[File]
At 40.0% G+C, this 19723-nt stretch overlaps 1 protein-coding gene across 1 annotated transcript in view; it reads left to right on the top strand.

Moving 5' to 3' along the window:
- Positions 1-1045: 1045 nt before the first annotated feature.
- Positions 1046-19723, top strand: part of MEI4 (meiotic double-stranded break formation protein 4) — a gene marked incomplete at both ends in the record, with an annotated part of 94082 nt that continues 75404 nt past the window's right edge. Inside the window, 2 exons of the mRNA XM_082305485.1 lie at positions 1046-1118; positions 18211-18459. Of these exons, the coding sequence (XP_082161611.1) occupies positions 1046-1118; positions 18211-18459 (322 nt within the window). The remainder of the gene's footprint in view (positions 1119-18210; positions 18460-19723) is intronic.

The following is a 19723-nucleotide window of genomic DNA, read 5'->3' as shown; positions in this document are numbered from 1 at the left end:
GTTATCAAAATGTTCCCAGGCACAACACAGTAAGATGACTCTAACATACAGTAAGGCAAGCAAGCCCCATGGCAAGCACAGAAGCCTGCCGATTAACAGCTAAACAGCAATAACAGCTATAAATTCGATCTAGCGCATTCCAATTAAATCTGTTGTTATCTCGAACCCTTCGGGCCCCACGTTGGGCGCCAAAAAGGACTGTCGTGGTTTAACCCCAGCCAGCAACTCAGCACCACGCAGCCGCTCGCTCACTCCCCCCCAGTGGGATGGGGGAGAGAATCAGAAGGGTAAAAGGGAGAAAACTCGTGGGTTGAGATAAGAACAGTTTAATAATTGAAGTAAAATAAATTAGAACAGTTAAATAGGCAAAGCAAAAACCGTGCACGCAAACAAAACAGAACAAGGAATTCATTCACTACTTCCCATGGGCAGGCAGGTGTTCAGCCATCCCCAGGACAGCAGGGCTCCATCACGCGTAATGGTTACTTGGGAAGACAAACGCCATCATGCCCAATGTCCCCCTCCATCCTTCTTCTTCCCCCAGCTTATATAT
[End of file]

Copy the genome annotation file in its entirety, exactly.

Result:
At 40.0% G+C, this 19723-nt stretch overlaps 1 protein-coding gene across 1 annotated transcript in view; it reads left to right on the top strand.

Moving 5' to 3' along the window:
- Positions 1-1045: 1045 nt before the first annotated feature.
- Positions 1046-19723, top strand: part of MEI4 (meiotic double-stranded break formation protein 4) — a gene marked incomplete at both ends in the record, with an annotated part of 94082 nt that continues 75404 nt past the window's right edge. Inside the window, 2 exons of the mRNA XM_082305485.1 lie at positions 1046-1118; positions 18211-18459. Of these exons, the coding sequence (XP_082161611.1) occupies positions 1046-1118; positions 18211-18459 (322 nt within the window). The remainder of the gene's footprint in view (positions 1119-18210; positions 18460-19723) is intronic.

The following is a 19723-nucleotide window of genomic DNA, read 5'->3' as shown; positions in this document are numbered from 1 at the left end:
GTTATCAAAATGTTCCCAGGCACAACACAGTAAGATGACTCTAACATACAGTAAGGCAAGCAAGCCCCATGGCAAGCACAGAAGCCTGCCGATTAACAGCTAAACAGCAATAACAGCTATAAATTCGATCTAGCGCATTCCAATTAAATCTGTTGTTATCTCGAACCCTTCGGGCCCCACGTTGGGCGCCAAAAAGGACTGTCGTGGTTTAACCCCAGCCAGCAACTCAGCACCACGCAGCCGCTCGCTCACTCCCCCCCAGTGGGATGGGGGAGAGAATCAGAAGGGTAAAAGGGAGAAAACTCGTGGGTTGAGATAAGAACAGTTTAATAATTGAAGTAAAATAAATTAGAACAGTTAAATAGGCAAAGCAAAAACCGTGCACGCAAACAAAACAGAACAAGGAATTCATTCACTACTTCCCATGGGCAGGCAGGTGTTCAGCCATCCCCAGGACAGCAGGGCTCCATCACGCGTAATGGTTACTTGGGAAGACAAACGCCATCATGCCCAATGTCCCCCTCCATCCTTCTTCTTCCCCCAGCTTATATAT